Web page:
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Meet Zoe, Crackerjack, Clementine and Oreo, all of whom have been adopted by McCallum faculty members in the past two weeks. It’s part of a nationwide spike in dog adoption as a result of the COVID-19 pandemic. People have more time to take care of and train dogs, and they need the social, emotional and mental health benefits that come from pet ownership. Photos courtesy of the puppies’ parents.

Pandemic prompts proliferation of puppy parents

With time to train and play, at least four staff members adopt dogs to say paw-sitive during ruff times

Brandon Grant
Coach Brandon Grant and his wife Taylor adopted Oreo because they missed the Great Dane they once owned and because Grant is freed from the time demands of coaching so he can train the puppy while he is on lockdown thanks to the stay-home order issued by local and state officials. Photo courtesy of Brandon Grant.

People like dogs.

Especially Americans. Americans really, really like dogs.

According to The Harris Poll, 62 percent of Americans own a pet (in comparison to about 25 percent of Europeans). Nine in 10 American pet owners consider their pet to be a part of their family.

Enter COVID-19 quarantine.

The result is predictable and hard to miss. In the past couple weeks, dog adoptions and purchases in the United States have increased a whole lot. Shelters and breeders are being emptied. Madeline Yeaman Arnold, the spokesperson for the SPCA (Society for the Prevention of Cruelty to Animals) of Texas, told The Daily Beast that there has been a 100 percent increase in pet fosters.

This mega-boost in dog adoptions can be seen among our very own Mac staff, who like many other Americans, have hopped onto the dog-adoption train. And warning, this so-called train may just melt your heart, so if your house and local grocers are low on paper products you might want to stop reading this story right now.

Still here? Don’t say we didn’t warn you.

It’s no secret that having a puppy is time-consuming. With a new-found abundance of time, COVID-19 quarantine provided an ideal opportunity for Mac teachers to bite the bullet and welcome a puppy into their homes.

Piano teacher Kate Wiley is now the proud owner of an eight-week golden retriever named Zoe.

Kate Wiley
Zoe, an 8-week-old golden retriever, is perhaps the most adorable day planner in the history of time management. “Zoe keeps me on a schedule,” says her owner, piano teacher Kate Wiley. “I’m now going to bed at a certain time and waking up before eight every morning.” Photo courtesy of Kate Wiley.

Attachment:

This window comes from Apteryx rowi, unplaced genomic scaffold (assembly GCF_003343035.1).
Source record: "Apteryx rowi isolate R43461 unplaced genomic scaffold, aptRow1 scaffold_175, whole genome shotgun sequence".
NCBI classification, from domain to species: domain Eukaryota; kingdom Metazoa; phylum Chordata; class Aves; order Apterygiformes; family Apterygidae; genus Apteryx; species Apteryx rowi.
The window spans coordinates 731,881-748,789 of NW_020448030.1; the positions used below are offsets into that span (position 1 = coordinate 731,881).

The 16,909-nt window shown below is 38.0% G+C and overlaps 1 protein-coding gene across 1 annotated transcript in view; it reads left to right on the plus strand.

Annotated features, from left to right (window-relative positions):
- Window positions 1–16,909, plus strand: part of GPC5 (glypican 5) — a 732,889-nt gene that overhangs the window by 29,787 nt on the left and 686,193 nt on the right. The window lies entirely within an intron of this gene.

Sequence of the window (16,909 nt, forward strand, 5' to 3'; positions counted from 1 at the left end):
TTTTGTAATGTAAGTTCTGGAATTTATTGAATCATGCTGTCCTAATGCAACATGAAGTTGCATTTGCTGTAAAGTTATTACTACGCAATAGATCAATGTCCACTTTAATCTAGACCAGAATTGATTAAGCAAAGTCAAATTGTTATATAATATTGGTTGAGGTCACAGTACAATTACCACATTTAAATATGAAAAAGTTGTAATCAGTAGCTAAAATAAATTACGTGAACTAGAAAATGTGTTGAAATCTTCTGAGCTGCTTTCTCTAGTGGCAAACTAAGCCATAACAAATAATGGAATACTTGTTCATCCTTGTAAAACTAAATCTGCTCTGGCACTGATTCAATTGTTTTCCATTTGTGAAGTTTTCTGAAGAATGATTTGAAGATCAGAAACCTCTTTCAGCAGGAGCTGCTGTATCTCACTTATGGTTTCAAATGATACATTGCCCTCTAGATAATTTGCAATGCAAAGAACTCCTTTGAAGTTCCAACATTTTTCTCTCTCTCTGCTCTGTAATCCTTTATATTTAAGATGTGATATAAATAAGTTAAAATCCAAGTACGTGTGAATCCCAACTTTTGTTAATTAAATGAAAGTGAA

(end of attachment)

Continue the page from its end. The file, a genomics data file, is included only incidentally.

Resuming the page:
“We [my husband and I] were planning to get a golden retriever once school got out for the summer,” Wiley said. “But since I’m home all day, we thought now would be great timing.”

Coach Brandon Grant, who just adopted a six-week old Great Dane named Crackerjack (nickname: Jack), found himself in a similar situation.

“We have always loved Great Danes,” Grant said. “Ours passed away just over a year ago, and we have been wanting another ever since. With my usual busy schedule as a coach, it has never been a good time to train a puppy. We saw the quarantine as an opportunity for me to be home for at least a couple months to train Jack the right way.  I think people see quarantine as a great opportunity to give a home to a dog and have the time to train the dog they adopt. It’s one of the few silver linings to this pandemic.”

For other teachers, the decision to adopt wasn’t so obvious.

“My wife has been wanting a puppy for some time now,” said English teacher Eric Wydeven, the new owner of a 11-week year old Shih Tzu named Clementine. “Until recently, I have been content with a two-dog household.”

With his wife’s birthday coming up, his daughters constantly begging for a new puppy and media reminders that quarantine is the perfect time to adopt, Wydeven caved.

“When are we ever going to get this opportunity again?” Wydeven said.  “We’re–by law–restricted to our quarters. My defenses were weakened. I finally acquiesced.”

During quarantine and self-isolation, widespread worries about maintaining social and emotional health have risen. For many, bringing in new puppies to the household has acted as a solution to these concerns. Counselor Daniela Galvan’s “solution” is pretty darn cute: a two-and-a-half-year-old blue healer named Oreo.